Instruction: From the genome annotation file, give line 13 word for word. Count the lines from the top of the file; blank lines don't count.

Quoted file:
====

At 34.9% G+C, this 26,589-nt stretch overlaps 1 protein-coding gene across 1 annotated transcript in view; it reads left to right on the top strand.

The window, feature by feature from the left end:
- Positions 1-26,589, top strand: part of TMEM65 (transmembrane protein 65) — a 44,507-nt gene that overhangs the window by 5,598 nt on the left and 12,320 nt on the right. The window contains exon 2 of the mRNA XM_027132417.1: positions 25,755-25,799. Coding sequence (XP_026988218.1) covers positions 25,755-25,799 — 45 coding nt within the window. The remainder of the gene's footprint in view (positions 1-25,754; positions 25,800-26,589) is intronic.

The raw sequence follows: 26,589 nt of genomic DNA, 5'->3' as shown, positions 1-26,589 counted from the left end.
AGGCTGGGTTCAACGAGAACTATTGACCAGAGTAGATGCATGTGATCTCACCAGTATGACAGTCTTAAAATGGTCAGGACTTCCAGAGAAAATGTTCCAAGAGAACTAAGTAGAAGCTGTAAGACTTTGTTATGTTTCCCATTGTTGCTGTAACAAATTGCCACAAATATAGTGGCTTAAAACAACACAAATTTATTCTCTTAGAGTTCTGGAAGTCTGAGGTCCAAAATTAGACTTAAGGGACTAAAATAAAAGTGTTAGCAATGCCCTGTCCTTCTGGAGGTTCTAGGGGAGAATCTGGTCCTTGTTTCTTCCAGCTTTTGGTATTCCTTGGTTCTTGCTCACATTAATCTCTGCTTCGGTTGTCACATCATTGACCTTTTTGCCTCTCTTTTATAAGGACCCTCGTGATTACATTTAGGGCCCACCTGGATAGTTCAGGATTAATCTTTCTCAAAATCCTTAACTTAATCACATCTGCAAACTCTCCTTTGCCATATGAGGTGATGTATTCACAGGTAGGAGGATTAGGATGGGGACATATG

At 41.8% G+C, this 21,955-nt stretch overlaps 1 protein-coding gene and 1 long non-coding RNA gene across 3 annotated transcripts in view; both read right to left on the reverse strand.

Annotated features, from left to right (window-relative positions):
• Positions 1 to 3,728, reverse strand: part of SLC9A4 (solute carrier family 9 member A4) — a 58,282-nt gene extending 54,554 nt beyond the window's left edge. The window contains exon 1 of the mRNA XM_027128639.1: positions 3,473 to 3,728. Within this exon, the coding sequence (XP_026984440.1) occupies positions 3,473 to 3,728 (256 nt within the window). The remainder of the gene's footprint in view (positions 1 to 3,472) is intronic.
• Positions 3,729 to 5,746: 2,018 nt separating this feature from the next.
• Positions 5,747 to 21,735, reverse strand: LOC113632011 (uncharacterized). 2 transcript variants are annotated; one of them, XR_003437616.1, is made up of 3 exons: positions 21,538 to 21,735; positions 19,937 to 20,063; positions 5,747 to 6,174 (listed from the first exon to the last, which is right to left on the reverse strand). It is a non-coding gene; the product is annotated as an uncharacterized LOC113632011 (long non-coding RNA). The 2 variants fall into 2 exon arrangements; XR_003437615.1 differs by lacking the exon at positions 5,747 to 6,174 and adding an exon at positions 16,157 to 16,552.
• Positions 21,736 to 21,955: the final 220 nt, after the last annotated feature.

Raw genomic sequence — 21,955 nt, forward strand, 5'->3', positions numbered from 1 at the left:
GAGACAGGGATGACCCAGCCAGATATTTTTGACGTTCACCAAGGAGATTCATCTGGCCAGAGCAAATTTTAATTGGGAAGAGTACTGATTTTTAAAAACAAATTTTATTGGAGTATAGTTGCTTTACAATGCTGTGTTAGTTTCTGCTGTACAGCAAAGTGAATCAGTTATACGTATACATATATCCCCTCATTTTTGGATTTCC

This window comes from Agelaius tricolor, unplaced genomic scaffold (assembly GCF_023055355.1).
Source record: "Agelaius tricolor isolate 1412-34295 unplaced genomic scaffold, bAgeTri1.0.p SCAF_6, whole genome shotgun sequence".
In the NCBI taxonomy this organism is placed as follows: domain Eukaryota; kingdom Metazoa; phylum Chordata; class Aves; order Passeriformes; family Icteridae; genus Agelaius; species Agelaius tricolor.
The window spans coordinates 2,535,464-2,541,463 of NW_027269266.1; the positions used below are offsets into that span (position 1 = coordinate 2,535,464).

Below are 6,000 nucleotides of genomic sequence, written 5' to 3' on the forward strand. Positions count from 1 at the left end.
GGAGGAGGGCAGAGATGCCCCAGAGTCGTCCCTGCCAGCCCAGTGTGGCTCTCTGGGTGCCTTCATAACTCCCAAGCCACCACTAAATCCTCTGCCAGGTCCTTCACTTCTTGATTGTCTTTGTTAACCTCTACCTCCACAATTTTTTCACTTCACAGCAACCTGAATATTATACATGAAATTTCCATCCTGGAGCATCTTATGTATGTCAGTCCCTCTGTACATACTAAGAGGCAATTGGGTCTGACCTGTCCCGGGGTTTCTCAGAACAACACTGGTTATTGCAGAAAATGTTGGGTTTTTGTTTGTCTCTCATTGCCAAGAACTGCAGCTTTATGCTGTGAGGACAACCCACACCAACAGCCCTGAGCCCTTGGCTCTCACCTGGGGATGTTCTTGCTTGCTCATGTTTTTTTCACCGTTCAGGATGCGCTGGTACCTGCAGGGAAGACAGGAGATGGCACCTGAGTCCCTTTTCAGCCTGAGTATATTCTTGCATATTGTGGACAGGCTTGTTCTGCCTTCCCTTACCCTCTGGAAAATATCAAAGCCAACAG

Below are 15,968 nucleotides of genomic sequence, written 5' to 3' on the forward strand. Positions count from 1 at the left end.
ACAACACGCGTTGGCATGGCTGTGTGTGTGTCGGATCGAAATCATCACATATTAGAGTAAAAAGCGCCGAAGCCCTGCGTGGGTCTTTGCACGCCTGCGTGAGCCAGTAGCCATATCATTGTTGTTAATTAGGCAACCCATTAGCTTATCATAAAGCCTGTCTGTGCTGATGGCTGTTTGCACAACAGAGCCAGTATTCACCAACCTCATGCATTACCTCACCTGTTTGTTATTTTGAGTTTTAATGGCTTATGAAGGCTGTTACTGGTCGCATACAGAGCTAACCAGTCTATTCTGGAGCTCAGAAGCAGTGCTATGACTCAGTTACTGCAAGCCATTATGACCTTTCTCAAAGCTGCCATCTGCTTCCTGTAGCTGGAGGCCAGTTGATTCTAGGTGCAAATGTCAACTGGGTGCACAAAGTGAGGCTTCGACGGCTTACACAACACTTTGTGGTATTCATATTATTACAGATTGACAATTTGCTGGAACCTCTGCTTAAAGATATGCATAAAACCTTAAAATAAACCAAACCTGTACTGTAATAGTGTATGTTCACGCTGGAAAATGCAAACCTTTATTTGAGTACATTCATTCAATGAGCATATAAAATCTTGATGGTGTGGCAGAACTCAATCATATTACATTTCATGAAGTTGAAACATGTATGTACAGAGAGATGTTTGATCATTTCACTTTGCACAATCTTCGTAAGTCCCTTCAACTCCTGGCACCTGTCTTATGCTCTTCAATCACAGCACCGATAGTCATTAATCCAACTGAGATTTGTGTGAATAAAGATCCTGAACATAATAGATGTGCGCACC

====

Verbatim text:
GAGACAGGGATGACCCAGCCAGATATTTTTGACGTTCACCAAGGAGATTCATCTGGCCAGAGCAAATTTTAATTGGGAAGAGTACTGATTTTTAAAAACAAATTTTATTGGAGTATAGTTGCTTTACAATGCTGTGTTAGTTTCTGCTGTACAGCAAAGTGAATCAGTTATACGTATACATATATCCCCTCATTTTTGGATTTCC